A Complete Guide On How to Become A Geriatric Nurse

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how to become a geriatric nurse

By 2040, the percentage of people living in the country who are older than 65 years old is expected to increase from 14.1% to 21.7%. This translates to more work opportunities, particularly for geriatric nurses.

If you are interested in becoming one, below is a step-by-step guide on how to pursue a career in geriatric nursing.

What is Geriatric Nursing?

geriatric nurse
Via caringpeopleinc.com

Geriatric nursing is concerned with providing care to older patients. It focuses on helping them maintain not just their independence and mobility but their quality of life, too.

As a geriatric nurse, you’ll be trained to anticipate the needs of your patients and work closely with their primary care physicians, social workers, and families in creating an appropriate care plan for their case.

Education Requirements

To start your career in geriatric nursing, you’ll need to earn your nursing degree. You can spend two years for an Associate degree or 4 years for a Bachelor’s degree. Both will give you the chance to sit and take the NCLEX. However, a lot of hospitals favor nurses with a Bachelor’s degree.

After passing the NCLEX and acquiring your license, you can continue your education and earn your master’s degree to really focus on providing gerontological care. Get the experience you need to fully understand your responsibilities as a geriatric nurse.

Once you have 2,000 hours of practice in gerontological nursing and 30 hours of continuing education in the last 3 years, you can apply for certification and become a gerontological nurse specialist.

Now, if you are thinking about becoming a gerontological nurse practitioner, you’re required to undergo a gerontological NP program that includes 500 hours of faculty-supervised clinical practice as well as advanced pathophysiology and pharmacology.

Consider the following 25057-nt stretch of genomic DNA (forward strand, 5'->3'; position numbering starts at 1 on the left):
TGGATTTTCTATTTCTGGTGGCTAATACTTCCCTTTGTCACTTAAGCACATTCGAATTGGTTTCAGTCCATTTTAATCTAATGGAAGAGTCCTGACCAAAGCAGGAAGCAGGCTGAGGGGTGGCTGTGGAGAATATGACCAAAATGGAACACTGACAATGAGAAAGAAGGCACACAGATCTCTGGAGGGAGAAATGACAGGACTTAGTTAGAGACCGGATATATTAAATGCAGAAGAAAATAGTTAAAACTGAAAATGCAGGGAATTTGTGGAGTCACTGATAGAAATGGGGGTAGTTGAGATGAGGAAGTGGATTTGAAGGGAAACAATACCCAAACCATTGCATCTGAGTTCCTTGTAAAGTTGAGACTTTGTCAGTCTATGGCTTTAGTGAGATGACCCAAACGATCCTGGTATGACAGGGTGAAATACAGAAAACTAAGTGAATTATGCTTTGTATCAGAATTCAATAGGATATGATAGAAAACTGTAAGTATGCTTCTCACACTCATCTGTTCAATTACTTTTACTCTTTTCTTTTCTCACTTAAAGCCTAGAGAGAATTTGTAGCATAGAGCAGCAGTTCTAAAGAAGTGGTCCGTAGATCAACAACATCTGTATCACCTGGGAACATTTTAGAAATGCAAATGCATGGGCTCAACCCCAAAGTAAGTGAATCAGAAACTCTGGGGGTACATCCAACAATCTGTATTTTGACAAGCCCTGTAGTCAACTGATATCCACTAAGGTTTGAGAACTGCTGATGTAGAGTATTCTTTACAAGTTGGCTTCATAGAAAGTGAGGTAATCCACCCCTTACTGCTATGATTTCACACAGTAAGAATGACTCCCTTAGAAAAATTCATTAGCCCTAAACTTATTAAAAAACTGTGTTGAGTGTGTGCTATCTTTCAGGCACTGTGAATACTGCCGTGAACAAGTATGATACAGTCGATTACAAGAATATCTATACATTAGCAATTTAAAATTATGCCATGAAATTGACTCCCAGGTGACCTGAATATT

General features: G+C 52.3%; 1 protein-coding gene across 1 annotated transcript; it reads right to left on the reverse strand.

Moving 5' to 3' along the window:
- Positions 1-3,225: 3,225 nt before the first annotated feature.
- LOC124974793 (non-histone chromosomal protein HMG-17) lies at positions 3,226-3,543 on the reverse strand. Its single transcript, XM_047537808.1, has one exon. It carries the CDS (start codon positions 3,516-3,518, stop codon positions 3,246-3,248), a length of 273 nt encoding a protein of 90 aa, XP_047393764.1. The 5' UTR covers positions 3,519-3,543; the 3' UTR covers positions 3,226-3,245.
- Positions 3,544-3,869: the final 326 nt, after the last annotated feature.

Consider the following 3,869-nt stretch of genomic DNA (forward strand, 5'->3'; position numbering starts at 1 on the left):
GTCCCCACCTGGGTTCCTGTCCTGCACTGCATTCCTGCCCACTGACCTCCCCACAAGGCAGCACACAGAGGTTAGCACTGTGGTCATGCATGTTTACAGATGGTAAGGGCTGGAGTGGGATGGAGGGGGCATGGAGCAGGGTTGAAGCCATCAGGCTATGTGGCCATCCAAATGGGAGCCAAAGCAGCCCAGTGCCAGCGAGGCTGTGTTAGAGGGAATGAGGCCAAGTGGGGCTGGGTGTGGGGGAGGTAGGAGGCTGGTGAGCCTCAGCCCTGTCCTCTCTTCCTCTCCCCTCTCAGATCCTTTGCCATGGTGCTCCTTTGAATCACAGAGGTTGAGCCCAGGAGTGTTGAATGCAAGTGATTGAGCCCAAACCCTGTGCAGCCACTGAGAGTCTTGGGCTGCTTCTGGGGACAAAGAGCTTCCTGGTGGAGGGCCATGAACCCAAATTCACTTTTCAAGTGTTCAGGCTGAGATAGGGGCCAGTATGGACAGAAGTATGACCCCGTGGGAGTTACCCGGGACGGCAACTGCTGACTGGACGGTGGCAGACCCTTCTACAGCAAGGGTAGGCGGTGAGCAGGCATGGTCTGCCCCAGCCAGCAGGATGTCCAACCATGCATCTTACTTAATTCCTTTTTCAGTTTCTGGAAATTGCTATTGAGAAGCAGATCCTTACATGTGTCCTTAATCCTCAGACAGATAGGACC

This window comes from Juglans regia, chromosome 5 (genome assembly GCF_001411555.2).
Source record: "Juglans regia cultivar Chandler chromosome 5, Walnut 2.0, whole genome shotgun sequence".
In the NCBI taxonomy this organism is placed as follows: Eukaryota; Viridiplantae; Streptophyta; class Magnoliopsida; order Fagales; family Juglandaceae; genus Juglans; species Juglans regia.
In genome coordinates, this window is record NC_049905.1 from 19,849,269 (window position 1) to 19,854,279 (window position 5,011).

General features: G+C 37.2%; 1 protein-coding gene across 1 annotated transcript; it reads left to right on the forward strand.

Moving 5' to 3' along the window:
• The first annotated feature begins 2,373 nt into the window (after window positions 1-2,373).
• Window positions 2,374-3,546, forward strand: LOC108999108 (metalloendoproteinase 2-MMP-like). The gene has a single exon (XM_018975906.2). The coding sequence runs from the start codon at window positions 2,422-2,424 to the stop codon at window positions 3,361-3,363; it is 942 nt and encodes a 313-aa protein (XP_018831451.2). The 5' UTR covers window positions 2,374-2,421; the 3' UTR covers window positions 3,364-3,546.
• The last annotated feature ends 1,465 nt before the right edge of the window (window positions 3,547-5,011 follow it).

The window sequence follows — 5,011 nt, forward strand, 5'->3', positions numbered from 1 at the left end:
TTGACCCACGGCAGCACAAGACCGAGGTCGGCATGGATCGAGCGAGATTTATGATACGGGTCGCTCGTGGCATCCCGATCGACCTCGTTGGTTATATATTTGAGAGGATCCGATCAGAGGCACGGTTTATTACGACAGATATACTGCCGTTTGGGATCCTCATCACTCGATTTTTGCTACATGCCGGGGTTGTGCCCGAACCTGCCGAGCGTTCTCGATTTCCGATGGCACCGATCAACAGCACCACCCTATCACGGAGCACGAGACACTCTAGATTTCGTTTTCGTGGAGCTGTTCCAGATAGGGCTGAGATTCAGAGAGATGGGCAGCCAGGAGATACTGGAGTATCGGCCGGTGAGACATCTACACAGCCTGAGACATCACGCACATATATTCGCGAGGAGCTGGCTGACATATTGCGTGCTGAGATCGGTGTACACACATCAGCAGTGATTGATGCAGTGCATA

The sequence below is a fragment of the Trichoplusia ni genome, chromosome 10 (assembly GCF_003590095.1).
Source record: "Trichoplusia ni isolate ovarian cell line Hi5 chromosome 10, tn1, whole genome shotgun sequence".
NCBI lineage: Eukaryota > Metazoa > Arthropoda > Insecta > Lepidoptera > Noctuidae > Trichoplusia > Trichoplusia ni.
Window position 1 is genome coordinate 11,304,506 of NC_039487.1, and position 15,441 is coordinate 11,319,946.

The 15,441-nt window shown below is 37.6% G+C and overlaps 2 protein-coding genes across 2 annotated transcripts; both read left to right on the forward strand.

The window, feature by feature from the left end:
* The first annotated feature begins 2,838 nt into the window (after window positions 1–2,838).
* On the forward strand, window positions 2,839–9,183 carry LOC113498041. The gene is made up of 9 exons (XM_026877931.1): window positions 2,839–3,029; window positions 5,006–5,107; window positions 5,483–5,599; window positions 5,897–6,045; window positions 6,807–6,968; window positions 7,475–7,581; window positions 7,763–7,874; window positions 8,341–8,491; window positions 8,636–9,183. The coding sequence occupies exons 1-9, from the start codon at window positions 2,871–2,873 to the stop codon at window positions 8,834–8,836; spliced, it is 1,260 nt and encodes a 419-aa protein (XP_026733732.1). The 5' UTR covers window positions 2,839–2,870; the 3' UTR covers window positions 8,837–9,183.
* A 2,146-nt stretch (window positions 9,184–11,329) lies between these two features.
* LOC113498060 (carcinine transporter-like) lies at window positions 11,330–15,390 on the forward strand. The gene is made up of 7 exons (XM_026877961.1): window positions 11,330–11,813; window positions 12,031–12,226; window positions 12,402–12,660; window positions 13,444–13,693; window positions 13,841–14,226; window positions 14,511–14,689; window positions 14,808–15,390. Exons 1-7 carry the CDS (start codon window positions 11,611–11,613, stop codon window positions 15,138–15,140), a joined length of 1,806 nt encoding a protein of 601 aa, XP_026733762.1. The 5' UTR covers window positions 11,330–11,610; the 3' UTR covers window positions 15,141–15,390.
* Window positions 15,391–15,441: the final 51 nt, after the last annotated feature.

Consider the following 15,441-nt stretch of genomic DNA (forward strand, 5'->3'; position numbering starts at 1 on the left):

Where Can You Work?

As a geriatric nurse, you actually have tons of options. You can work in any of the following healthcare settings:

  • Nursing homes
  • Hospitals
  • Home health
  • Memory care centers
  • Skilled nursing facilities
  • Outpatient care clinics
  • Community health centers

What Are Your Roles and Duties?

geriatric nurses
Via blog.post.edu

As a geriatric nurse, you’ll be caring exclusively for patients aged 65 years and older. With that, you can expect to concentrate on medical conditions that are common to the elderly. The list includes forms of dementia, musculoskeletal diseases, cardiovascular diseases, Alzheimer’s disease, and Parkinson’s disease.

Your main duties include:

  • Educating patients and relatives
  • Developing nursing care plans
  • Rehabilitating patients after injuries or major illnesses
  • Providing hygiene care
  • Administering medications
  • Assisting doctors in performing procedures and exams

As a geriatric nurse, you need to act as an advocate for your patients. Remember, older patients often struggle in managing their healthcare needs. They can’t easily understand the medical terms their doctors, healthcare providers, and insurance company use. Because of that, they often have a hard time deciding what’s best for them.

In geriatric nursing, you need to make sure that your patients don’t get confused with all the information thrown at them.

To give you a clearer idea of what geriatric nurses do, watch this video:

See Also: 10 Lifehacks for Geriatric Nursing Care

Salary

Geriatric nurses earn nearly $96,500 per year. If you want to earn more than that, you can start looking for work opportunities in New York, Massachusetts, and Maryland as these states have a higher annual salary than others.

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